suggested non-compete provisions should be banned, and some of my 
current and former colleagues on the Commission have expressed sympathy 
for that view.\8\
---------------------------------------------------------------------------

    \7\ Analysis of Agreement Containing Consent Orders to Aid 
Public Comment, In the Matter of DaVita, Inc. and Total Renal Care, 
Inc., No. 211-0013 (October 25, 2021), (``[The Order] prohibits 
DaVita from entering into or enforcing non-compete agreements with 
any University nephrologist. . . .'').
    \8\ Letter from Chair Lina M. Khan to Chair Cicilline and 
Ranking Member Buck at 2 (Sept. 28, 2021), https://docs.house.gov/meetings/JU/JU05/20210928/114057/HHRG-117-JU05-20210928-SD005.pdf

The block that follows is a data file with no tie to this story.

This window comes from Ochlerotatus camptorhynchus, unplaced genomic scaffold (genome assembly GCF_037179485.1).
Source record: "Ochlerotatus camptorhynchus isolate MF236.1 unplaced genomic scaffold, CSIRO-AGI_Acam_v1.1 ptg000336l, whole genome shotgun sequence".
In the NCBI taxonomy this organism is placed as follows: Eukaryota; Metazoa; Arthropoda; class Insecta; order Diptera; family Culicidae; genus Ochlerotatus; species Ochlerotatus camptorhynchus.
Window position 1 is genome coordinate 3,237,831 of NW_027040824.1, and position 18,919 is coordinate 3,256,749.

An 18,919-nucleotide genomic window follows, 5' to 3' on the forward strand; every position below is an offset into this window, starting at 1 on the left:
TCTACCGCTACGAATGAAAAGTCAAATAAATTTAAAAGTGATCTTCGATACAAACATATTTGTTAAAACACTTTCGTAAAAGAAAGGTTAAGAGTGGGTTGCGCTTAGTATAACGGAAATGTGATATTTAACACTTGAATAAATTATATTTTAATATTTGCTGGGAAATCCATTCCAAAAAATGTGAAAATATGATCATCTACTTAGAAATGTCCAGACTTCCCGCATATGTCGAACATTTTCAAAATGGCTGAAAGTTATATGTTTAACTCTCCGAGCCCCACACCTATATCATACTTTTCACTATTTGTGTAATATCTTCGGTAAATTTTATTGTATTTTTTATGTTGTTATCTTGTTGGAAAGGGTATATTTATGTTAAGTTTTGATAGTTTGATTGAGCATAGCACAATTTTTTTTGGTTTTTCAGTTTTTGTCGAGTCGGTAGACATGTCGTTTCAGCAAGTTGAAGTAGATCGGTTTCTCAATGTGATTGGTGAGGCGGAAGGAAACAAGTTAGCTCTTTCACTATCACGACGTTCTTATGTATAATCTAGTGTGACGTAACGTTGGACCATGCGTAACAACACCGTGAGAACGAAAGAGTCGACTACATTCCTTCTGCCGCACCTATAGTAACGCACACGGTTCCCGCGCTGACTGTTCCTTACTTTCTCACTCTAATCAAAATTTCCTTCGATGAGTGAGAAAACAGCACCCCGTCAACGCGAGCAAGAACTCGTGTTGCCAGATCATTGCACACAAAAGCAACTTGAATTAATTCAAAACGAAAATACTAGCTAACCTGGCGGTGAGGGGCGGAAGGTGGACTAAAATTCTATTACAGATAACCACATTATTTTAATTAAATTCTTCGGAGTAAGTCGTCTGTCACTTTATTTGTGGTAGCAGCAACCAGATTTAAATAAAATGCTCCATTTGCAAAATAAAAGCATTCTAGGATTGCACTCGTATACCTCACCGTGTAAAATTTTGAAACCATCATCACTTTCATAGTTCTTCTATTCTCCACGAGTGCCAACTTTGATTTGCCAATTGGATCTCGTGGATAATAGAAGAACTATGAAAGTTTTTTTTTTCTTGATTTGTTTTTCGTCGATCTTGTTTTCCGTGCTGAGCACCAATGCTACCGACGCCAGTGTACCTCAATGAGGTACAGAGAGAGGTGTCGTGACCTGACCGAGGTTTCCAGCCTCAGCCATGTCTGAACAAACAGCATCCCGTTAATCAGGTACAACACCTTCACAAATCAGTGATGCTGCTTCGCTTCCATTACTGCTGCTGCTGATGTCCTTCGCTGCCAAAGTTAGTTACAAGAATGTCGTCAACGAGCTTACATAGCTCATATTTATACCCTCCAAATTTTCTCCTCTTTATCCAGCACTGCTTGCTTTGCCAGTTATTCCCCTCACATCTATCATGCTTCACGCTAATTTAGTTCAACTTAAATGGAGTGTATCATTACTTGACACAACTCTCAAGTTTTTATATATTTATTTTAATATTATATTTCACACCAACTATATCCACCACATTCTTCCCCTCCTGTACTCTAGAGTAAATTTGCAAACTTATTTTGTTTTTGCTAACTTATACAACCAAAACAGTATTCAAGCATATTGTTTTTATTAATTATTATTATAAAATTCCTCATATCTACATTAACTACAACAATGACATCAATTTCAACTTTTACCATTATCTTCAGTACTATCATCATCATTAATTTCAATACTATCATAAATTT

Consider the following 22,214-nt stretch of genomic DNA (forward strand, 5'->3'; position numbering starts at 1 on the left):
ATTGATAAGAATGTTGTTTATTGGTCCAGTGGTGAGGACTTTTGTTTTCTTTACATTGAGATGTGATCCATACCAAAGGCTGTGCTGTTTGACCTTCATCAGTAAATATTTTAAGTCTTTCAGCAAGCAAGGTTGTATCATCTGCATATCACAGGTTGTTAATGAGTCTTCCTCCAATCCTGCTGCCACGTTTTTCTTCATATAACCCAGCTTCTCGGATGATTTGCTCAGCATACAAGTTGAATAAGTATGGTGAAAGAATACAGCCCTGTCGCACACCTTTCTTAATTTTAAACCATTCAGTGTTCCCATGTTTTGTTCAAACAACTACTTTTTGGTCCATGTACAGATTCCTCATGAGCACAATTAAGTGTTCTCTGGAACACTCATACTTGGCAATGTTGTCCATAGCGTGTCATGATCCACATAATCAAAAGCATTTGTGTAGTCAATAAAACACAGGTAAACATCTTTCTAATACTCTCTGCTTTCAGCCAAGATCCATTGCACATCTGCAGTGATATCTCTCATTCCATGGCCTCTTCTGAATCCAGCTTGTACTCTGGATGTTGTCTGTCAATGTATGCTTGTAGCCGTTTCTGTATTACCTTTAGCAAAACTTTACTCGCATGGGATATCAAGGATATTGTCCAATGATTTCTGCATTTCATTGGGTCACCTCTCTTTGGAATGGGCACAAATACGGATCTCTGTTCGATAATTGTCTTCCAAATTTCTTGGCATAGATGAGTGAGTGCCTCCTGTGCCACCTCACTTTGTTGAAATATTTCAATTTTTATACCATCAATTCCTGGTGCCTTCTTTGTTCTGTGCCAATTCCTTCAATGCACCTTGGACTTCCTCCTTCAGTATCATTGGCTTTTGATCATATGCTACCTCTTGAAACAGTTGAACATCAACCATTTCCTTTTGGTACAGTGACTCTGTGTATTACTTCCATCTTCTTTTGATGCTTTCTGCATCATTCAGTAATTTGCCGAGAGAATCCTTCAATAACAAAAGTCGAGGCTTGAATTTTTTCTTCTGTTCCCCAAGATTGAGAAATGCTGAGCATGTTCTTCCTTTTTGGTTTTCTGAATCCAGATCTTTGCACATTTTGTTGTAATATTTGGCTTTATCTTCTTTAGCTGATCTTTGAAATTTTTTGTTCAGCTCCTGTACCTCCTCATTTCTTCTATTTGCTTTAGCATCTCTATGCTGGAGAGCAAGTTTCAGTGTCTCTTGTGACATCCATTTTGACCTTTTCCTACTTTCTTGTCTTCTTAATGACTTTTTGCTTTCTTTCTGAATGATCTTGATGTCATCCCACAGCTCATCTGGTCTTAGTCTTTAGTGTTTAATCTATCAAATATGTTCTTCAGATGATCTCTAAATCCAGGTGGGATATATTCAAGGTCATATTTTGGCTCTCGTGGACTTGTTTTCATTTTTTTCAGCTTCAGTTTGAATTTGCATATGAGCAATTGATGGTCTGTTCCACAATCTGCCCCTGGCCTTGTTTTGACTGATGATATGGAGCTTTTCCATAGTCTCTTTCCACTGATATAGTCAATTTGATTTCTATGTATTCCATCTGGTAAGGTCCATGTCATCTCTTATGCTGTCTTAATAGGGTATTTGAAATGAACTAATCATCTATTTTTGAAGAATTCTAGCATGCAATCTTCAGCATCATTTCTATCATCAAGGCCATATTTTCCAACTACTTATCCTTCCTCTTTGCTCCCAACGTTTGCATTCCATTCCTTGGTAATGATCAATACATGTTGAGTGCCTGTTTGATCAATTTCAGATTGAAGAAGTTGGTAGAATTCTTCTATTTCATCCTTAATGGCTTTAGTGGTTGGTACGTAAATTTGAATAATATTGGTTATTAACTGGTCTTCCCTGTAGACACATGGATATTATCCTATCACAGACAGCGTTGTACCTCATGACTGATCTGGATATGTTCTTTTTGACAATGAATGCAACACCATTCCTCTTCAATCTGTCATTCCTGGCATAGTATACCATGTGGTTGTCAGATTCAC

(``The FTC has heard concerns about noncompete clauses at its open 
meetings, and the Commission recently opened a docket to solicit 
public comment on the prevalence and effects of contracts that may 
harm fair competition. As we pursue this work, I am committed to 
considering the Commission's full range of tools, including 
enforcement and rulemaking.''); New Decade, New Resolve to Protect 
and Promote Competitive Markets for Workers, Remarks of Commissioner 
Rebecca Kelly Slaughter As Prepared for Delivery at FTC Workshop on 
Non-Compete Clauses in the Workplace at 1 (Jan. 9, 2020), https://www.ftc.gov/system/files/documents/public_statements/1561475/slaughter_-_noncompete_clauses_workshop_remarks_1-920.pdf (``I also 
want to thank the advocates and academics--including those 
participating today--who have raised awareness about and contributed 
both research and new ideas to the discussion concerning non-compete 
provisions in employment contracts. State attorneys general and 
their staff have also been at the forefront of this issue by 
investigating and initiating legal action to end unjustified and 
anticompetitive non-compete clauses in employment contracts.'');